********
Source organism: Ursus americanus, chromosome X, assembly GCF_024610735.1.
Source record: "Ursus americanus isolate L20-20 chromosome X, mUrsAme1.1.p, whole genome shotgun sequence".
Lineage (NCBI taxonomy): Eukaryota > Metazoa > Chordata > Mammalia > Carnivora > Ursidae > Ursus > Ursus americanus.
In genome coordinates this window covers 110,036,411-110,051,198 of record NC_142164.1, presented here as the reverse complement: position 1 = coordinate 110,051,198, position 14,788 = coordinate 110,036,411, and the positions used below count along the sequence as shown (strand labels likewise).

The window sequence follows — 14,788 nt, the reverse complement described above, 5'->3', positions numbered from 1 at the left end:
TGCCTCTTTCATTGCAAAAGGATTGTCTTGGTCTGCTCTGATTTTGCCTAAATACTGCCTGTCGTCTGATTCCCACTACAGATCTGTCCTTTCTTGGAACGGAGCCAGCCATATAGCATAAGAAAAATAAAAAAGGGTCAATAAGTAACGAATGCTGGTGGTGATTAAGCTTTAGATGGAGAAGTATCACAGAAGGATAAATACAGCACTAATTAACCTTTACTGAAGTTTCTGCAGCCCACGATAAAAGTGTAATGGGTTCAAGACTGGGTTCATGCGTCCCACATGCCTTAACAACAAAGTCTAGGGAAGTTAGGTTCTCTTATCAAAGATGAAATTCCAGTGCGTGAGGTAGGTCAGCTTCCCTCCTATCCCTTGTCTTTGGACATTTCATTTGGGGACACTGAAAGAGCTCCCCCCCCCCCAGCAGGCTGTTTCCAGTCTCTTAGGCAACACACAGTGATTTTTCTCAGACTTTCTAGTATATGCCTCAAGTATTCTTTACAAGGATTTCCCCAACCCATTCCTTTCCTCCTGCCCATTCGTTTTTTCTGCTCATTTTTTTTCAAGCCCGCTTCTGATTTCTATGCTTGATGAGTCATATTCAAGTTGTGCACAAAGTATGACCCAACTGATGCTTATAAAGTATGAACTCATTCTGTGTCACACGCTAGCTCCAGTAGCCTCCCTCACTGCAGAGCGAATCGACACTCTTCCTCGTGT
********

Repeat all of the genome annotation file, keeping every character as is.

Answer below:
Source organism: Ursus americanus, chromosome X, assembly GCF_024610735.1.
Source record: "Ursus americanus isolate L20-20 chromosome X, mUrsAme1.1.p, whole genome shotgun sequence".
Lineage (NCBI taxonomy): Eukaryota > Metazoa > Chordata > Mammalia > Carnivora > Ursidae > Ursus > Ursus americanus.
In genome coordinates this window covers 110,036,411-110,051,198 of record NC_142164.1, presented here as the reverse complement: position 1 = coordinate 110,051,198, position 14,788 = coordinate 110,036,411, and the positions used below count along the sequence as shown (strand labels likewise).

The window sequence follows — 14,788 nt, the reverse complement described above, 5'->3', positions numbered from 1 at the left end:
TGCCTCTTTCATTGCAAAAGGATTGTCTTGGTCTGCTCTGATTTTGCCTAAATACTGCCTGTCGTCTGATTCCCACTACAGATCTGTCCTTTCTTGGAACGGAGCCAGCCATATAGCATAAGAAAAATAAAAAAGGGTCAATAAGTAACGAATGCTGGTGGTGATTAAGCTTTAGATGGAGAAGTATCACAGAAGGATAAATACAGCACTAATTAACCTTTACTGAAGTTTCTGCAGCCCACGATAAAAGTGTAATGGGTTCAAGACTGGGTTCATGCGTCCCACATGCCTTAACAACAAAGTCTAGGGAAGTTAGGTTCTCTTATCAAAGATGAAATTCCAGTGCGTGAGGTAGGTCAGCTTCCCTCCTATCCCTTGTCTTTGGACATTTCATTTGGGGACACTGAAAGAGCTCCCCCCCCCCCAGCAGGCTGTTTCCAGTCTCTTAGGCAACACACAGTGATTTTTCTCAGACTTTCTAGTATATGCCTCAAGTATTCTTTACAAGGATTTCCCCAACCCATTCCTTTCCTCCTGCCCATTCGTTTTTTCTGCTCATTTTTTTTCAAGCCCGCTTCTGATTTCTATGCTTGATGAGTCATATTCAAGTTGTGCACAAAGTATGACCCAACTGATGCTTATAAAGTATGAACTCATTCTGTGTCACACGCTAGCTCCAGTAGCCTCCCTCACTGCAGAGCGAATCGACACTCTTCCTCGTGT